A different type of food and wine experience

A different type of food and wine experience

 

Off the Eaten Track; A different type of food and wine experience in the city and a chance to get to know not only my camera a bit better, but to meet some like minded individuals and explore a few unique spots in Vancouver. This was also a part of Dine Out but with a twist.

A guided tour with the addition of a professional photographer to help us find our inner Annie Leibovitz in search of the perfect Kodak moment.

 

cadeaux bakery

 

The tour began in Gastown at Cadeaux Bakery, 172 Powell St. Cadeaux is a sweet little shop with an air of Parisian elegance.

 

Crisp biscotti, flakey croissants, delicious cookies and sumptuously sweet but tart lemon meringue tartlets are displayed on delicate platters and antique cake stands brightly lit by the crystal chandeliers above. With the sun shining through the windows and the light from above, we had perfect light with which to zoom in on the delicate tuft of whipped meringue, coached on by our ever patient professional gently guiding us through the unique ways on which to capture the essence of the perfect shot.

 

tart

 

Then we got to eat our prop, which was of course delightful, sweet but sour, creamy but flaky. Delicious! I love lemon tarts!

 

Onto our next spot, Big Lou’s Butcher Shop, just up the street at 269 Powell Street. Walking through the door was like a step back in time, as they pay homage to butcher shops of years past with a rustic feel and carefully selected antiques. A small eating bar is available for guests to enjoy a hearty bowl of piping hot soup or fresh, made to order sandwich showcasing classic styles using locally sourced breads, house made meats, patés and pickles.

 

sandwhich

 

We had the Bulgogi chicken Sandwich with Korean fire roasted chicken, green onion, sesame mayo and cucumber all on a crisp bun; they hit it out of the park. A few photos were taken, experimenting with different kinds of light and we had the chance to zoom in on the specialty meats proudly presented in the display cases.

 

If you want to get the best meat and poultry products from local producers while supporting the growing trend of the small specialty shops that are increasingly dotting our local neighbourhoods, then this is a destination not to be overlooked.

 

We started walking towards Railtown, a hip little area east of Gastown that is relatively undiscovered unless you are in the know.

 

outside coffee shop

 

The Railtown Café at 397 Railway St. is a great spot for lunch, with many of the local business people cramming in for their healthy fare. Sous vide, a cooking method they have adopted, this involves the cooking of proteins at lower temperatures for long periods of time thereby sealing in the flavours without the traditional use of oils or fats.

 

What a great idea, and it is happening at a few places around the city, with hopefully more to come. We began with a tiny sake cup filled with a tomato soup topped with ginger; it was small but had the perfect flavours of tang and spice.

 

 

salad

 

Our salad was not a regular affair but it should be; crisp spinach with tender, juicy chicken breast, crisp and salty pancetta, tart sliced apples, little pearls of faro and a zingy vinaigrette. Health, health, health!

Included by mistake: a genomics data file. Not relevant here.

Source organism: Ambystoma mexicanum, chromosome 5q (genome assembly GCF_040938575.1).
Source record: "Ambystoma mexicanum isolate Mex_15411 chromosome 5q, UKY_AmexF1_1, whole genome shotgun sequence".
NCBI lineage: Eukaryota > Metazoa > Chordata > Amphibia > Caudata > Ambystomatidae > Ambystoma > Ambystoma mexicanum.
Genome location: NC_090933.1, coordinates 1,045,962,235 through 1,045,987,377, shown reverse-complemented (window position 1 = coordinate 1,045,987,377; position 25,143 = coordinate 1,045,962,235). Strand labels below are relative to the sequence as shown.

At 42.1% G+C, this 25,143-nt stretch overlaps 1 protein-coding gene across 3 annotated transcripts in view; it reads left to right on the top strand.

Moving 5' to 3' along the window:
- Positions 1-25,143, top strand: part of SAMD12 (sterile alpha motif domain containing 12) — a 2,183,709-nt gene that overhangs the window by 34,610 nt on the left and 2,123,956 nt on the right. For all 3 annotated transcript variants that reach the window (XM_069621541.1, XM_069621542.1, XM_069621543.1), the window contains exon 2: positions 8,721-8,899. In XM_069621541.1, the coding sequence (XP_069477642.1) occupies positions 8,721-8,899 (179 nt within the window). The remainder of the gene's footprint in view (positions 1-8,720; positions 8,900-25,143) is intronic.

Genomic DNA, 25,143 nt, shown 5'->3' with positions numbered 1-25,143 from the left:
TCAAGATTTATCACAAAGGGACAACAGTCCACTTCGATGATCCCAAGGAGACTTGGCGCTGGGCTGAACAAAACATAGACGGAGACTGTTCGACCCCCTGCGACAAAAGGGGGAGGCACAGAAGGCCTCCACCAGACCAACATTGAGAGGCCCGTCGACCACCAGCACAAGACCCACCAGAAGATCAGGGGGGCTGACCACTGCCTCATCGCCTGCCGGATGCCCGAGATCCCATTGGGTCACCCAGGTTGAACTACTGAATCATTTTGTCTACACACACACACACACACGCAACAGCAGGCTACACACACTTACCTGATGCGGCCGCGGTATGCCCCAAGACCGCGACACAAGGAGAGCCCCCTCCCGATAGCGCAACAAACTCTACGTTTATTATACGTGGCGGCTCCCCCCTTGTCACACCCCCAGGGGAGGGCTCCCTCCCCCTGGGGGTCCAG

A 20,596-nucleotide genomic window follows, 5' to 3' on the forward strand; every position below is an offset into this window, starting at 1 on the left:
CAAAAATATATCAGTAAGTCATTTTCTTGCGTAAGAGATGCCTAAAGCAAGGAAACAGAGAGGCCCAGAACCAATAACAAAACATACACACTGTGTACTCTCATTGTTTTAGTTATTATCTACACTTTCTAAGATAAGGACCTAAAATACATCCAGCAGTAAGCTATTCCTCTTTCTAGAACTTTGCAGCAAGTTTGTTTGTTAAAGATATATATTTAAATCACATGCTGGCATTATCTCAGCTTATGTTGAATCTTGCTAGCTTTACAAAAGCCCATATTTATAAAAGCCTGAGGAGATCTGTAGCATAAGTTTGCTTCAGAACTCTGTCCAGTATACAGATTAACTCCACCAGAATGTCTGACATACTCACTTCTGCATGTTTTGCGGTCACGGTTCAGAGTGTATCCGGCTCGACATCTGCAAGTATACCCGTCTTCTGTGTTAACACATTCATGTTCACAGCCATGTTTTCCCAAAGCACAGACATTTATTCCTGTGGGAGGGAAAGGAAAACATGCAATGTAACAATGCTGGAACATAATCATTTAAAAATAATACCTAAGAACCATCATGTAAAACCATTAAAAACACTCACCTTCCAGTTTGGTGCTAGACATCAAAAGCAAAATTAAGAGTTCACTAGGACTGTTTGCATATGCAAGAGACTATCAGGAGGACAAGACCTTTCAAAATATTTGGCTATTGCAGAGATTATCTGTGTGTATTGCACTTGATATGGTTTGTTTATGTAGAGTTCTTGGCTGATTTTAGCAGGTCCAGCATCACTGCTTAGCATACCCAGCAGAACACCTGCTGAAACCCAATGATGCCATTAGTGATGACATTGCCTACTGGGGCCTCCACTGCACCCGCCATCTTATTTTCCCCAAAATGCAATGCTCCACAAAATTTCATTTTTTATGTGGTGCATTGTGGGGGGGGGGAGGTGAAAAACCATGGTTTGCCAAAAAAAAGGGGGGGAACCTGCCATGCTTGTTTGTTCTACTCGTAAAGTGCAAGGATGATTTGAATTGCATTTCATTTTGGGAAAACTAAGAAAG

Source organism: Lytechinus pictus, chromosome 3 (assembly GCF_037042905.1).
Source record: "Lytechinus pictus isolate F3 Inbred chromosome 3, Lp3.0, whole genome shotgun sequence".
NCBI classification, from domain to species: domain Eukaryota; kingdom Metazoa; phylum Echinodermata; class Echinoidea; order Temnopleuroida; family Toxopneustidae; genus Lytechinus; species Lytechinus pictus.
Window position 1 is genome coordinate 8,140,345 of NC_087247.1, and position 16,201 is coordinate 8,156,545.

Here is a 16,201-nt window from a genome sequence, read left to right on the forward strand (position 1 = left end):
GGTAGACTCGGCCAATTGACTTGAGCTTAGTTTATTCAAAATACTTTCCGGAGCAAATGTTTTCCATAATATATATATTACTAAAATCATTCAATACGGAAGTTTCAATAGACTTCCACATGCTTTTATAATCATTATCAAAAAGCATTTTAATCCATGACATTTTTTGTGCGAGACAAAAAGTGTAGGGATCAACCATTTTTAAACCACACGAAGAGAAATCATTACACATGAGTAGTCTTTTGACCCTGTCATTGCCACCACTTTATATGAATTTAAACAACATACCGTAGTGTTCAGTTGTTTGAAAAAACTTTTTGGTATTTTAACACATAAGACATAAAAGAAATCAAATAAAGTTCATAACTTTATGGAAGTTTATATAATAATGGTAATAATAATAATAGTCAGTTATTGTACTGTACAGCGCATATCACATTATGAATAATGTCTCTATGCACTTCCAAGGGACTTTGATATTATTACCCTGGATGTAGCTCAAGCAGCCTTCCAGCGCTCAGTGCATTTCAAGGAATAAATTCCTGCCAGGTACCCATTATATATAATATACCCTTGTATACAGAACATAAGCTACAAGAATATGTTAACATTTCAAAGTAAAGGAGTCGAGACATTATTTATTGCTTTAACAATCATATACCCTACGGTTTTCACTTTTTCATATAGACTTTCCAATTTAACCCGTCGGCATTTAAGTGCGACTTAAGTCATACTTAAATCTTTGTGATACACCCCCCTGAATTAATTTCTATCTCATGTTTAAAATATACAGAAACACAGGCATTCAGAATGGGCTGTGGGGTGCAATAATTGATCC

And yes a few more pictures, this time I focused on the unique wallpaper showcasing the unique pieces of kitchen gadgets that I remember my mom and grandma using especially the hand held egg beaters.

 

Finally we get to drink some wine! The Urban Winery is just a block away at 55 Dunlevy St., Housed in a historic building – complete with an antique door the previous owners had shipped from Argentina – is like walking into a slice of the Okanagan.

 

 

wine bottle at UW

 

A winery in the heart of the city, what a great idea! Unfortunately a movie crew was present at the time, so much of the regular set up of furniture was rearranged but we were here for the wine, not the couch. They have a unique set up with stainless steel casks serving wine on tap, which is a fantastic idea, as it offers the customer the chance to taste multiple wines that are always fresh. The winery has teamed up with multiple properties from the Okanagan to produce a portfolio that reflects the individuality of the unique terroirs from which they were crafted.

 

We started off with the 2012 VUW X Road 13 Chardonnay, a bright golden colour that has aromas of citrus, apples, toasted oak, toffee and vanilla. The mouthfeel is round, rich and creamy but has a mouth-watering freshness from the acidity with a long bright finish.

 

The 2012 VUW X Bench 1775 Pinot Noir has aromas of cherries, red currant, with hints of cedar. The palate is light with fresh flavours of cherry, red currants, hints of minerality with well integrated tannins and an juicy finish, this is an east to drink uncomplicated wine that will develop more complexity with aging.

 

pouring station

 

We snapped a few more photos, which were becoming less and less important as the wine flowed, but perhaps a more relaxed person behind the lens will show a better picture?

 

It was a new experience in an old part of Vancouver and by the end of our afternoon we had made a few new friends and shared some our stories. The sun had shone brightly to not only provide us with great lighting but to shine into the soul of Vancouver showing us a part of a historical area that few people know about but hopefully many more will find the time to discover.

 

These photos were taken by Laurie Schelle and myself.

Feature photo: Downtown Eastside courtesy of HuffingtonPost.ca

 

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